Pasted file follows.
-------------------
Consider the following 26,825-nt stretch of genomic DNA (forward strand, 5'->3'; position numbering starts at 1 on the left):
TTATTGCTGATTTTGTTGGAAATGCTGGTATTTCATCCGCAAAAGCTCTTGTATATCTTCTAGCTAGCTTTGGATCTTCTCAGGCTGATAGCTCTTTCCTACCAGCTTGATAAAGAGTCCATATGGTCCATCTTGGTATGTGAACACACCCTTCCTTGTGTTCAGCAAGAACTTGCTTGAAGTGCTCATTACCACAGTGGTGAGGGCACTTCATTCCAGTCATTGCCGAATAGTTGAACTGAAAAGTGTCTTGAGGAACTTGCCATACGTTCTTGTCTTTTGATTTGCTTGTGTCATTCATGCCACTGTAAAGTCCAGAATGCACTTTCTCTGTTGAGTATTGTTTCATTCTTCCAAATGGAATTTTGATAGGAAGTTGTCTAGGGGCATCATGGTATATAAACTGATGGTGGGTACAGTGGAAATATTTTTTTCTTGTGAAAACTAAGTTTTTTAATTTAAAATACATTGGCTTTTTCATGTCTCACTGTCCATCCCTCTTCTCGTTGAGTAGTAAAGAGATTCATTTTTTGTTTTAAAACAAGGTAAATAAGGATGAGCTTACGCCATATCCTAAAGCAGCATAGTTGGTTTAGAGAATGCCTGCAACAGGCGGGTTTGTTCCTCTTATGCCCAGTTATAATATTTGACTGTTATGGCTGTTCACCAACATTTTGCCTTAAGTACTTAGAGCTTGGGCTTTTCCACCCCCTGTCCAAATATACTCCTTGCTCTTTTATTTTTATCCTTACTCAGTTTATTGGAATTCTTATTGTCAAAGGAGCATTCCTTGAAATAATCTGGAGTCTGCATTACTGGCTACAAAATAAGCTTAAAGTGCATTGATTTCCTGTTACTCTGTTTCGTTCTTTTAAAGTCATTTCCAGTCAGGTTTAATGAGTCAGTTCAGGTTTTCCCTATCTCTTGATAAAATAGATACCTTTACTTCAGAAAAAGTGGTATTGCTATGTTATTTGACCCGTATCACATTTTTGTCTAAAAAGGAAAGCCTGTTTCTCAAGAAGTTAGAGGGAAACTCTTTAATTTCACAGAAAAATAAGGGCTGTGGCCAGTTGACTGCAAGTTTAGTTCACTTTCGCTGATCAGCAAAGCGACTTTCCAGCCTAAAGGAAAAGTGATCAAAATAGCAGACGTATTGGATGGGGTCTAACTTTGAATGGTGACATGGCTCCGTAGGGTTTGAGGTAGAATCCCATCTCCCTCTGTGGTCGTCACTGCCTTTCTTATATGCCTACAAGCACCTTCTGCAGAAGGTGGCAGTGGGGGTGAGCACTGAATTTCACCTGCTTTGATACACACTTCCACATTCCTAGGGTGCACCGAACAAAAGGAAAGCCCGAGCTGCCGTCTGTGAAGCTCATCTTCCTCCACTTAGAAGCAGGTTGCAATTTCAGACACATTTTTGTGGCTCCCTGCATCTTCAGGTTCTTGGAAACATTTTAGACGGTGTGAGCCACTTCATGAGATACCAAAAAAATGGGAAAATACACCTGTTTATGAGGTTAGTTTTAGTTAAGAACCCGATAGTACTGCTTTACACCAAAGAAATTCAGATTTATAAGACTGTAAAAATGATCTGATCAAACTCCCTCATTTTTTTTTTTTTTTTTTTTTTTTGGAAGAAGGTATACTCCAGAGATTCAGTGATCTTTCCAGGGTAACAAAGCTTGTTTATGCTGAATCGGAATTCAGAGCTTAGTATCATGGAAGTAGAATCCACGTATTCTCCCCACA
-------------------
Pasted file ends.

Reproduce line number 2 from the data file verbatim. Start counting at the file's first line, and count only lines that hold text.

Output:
TTATTGCTGATTTTGTTGGAAATGCTGGTATTTCATCCGCAAAAGCTCTTGTATATCTTCTAGCTAGCTTTGGATCTTCTCAGGCTGATAGCTCTTTCCTACCAGCTTGATAAAGAGTCCATATGGTCCATCTTGGTATGTGAACACACCCTTCCTTGTGTTCAGCAAGAACTTGCTTGAAGTGCTCATTACCACAGTGGTGAGGGCACTTCATTCCAGTCATTGCCGAATAGTTGAACTGAAAAGTGTCTTGAGGAACTTGCCATACGTTCTTGTCTTTTGATTTGCTTGTGTCATTCATGCCACTGTAAAGTCCAGAATGCACTTTCTCTGTTGAGTATTGTTTCATTCTTCCAAATGGAATTTTGATAGGAAGTTGTCTAGGGGCATCATGGTATATAAACTGATGGTGGGTACAGTGGAAATATTTTTTTCTTGTGAAAACTAAGTTTTTTAATTTAAAATACATTGGCTTTTTCATGTCTCACTGTCCATCCCTCTTCTCGTTGAGTAGTAAAGAGATTCATTTTTTGTTTTAAAACAAGGTAAATAAGGATGAGCTTACGCCATATCCTAAAGCAGCATAGTTGGTTTAGAGAATGCCTGCAACAGGCGGGTTTGTTCCTCTTATGCCCAGTTATAATATTTGACTGTTATGGCTGTTCACCAACATTTTGCCTTAAGTACTTAGAGCTTGGGCTTTTCCACCCCCTGTCCAAATATACTCCTTGCTCTTTTATTTTTATCCTTACTCAGTTTATTGGAATTCTTATTGTCAAAGGAGCATTCCTTGAAATAATCTGGAGTCTGCATTACTGGCTACAAAATAAGCTTAAAGTGCATTGATTTCCTGTTACTCTGTTTCGTTCTTTTAAAGTCATTTCCAGTCAGGTTTAATGAGTCAGTTCAGGTTTTCCCTATCTCTTGATAAAATAGATACCTTTACTTCAGAAAAAGTGGTATTGCTATGTTATTTGACCCGTATCACATTTTTGTCTAAAAAGGAAAGCCTGTTTCTCAAGAAGTTAGAGGGAAACTCTTTAATTTCACAGAAAAATAAGGGCTGTGGCCAGTTGACTGCAAGTTTAGTTCACTTTCGCTGATCAGCAAAGCGACTTTCCAGCCTAAAGGAAAAGTGATCAAAATAGCAGACGTATTGGATGGGGTCTAACTTTGAATGGTGACATGGCTCCGTAGGGTTTGAGGTAGAATCCCATCTCCCTCTGTGGTCGTCACTGCCTTTCTTATATGCCTACAAGCACCTTCTGCAGAAGGTGGCAGTGGGGGTGAGCACTGAATTTCACCTGCTTTGATACACACTTCCACATTCCTAGGGTGCACCGAACAAAAGGAAAGCCCGAGCTGCCGTCTGTGAAGCTCATCTTCCTCCACTTAGAAGCAGGTTGCAATTTCAGACACATTTTTGTGGCTCCCTGCATCTTCAGGTTCTTGGAAACATTTTAGACGGTGTGAGCCACTTCATGAGATACCAAAAAAATGGGAAAATACACCTGTTTATGAGGTTAGTTTTAGTTAAGAACCCGATAGTACTGCTTTACACCAAAGAAATTCAGATTTATAAGACTGTAAAAATGATCTGATCAAACTCCCTCATTTTTTTTTTTTTTTTTTTTTTTTGGAAGAAGGTATACTCCAGAGATTCAGTGATCTTTCCAGGGTAACAAAGCTTGTTTATGCTGAATCGGAATTCAGAGCTTAGTATCATGGAAGTAGAATCCACGTATTCTCCCCACA